EU seeks out fresh approach to tech governance under Biden administration
With the Trump era quickly coming to an end, the European Union has wasted no time in drawing up a plan for rekindling its relationship with the US. Addressing thorny issues over tech governance is top of its list.
In a document published last week entitled the « New EU–US agenda for global change », the European Commission set out four key policy areas where it wants to works more closely with a Biden administration, one of them being technology and trade.
This comes after several tense years of transatlantic relations and antitrust battles over the dominance of US big tech firms in the European market.
The Geneva Internet Platform takes a closer look at the technological aspects of the agenda. Among the different issues outlined, the EU’s executive arm said it wants more cooperation on topics like the responsibility of online platforms and big tech, and how to levy digital taxes - a sore subject that has divided nations on both sides of the Atlantic.
« Our shared values of human dignity, individual rights and democratic principles make us natural partners to harness rapid technological change and face the challenges of rival systems of digital governance. This gives us an unprecedented window of opportunity to set a joint EU-US tech agenda. »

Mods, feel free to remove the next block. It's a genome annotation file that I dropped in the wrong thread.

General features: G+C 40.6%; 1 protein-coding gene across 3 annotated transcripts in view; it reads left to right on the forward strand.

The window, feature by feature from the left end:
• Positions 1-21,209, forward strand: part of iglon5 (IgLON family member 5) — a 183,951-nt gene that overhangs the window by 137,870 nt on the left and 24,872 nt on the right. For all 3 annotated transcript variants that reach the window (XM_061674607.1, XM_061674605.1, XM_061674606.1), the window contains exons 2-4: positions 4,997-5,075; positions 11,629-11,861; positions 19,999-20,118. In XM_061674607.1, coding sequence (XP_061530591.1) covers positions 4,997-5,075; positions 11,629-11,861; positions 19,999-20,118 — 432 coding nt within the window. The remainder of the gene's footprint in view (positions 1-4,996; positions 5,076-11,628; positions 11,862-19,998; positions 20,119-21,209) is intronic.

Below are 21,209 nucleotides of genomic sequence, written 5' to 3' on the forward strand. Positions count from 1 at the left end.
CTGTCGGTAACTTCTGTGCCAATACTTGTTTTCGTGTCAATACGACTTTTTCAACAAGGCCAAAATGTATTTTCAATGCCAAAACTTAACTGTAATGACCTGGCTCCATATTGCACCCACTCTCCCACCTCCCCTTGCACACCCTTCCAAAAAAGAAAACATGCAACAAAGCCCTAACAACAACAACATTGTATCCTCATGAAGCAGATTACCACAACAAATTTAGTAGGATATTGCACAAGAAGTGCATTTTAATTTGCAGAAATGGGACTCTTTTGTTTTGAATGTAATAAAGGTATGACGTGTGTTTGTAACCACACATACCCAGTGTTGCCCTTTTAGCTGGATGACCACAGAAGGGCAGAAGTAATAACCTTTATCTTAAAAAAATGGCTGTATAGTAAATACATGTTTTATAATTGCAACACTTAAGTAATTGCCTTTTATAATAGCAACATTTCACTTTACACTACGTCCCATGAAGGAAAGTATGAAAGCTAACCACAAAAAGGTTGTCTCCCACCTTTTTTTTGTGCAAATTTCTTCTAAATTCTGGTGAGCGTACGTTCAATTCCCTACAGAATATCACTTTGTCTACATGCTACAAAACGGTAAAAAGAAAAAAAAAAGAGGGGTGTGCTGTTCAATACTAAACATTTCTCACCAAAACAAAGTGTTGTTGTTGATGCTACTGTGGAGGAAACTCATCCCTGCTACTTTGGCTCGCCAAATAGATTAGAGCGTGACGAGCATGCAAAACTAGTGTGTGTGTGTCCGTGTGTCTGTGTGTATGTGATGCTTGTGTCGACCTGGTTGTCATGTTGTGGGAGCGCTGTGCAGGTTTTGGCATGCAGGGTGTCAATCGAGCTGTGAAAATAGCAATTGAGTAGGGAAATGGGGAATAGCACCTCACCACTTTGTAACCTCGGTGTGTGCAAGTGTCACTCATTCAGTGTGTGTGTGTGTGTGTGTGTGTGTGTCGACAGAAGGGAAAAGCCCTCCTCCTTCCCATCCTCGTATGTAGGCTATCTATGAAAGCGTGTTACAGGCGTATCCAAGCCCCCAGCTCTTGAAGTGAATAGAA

The tech agenda outlines plans for cooperation on digital supply chain security, cybersecurity capacity building and informmation sharing. The EU also proposes to start work on a new Transatlantic AI agreement that would set a blueprint for AI standards.
The trade sector is also considered, with joint leadership on reforming the World Trade Organisation (WTO), and the establishment of a new EU-USA Trade and Technology Council. The idea is to feed market-driven transatlantic collaboration and set up compatible standards.
The plan should be officially launched at the 2021 EU-US summit.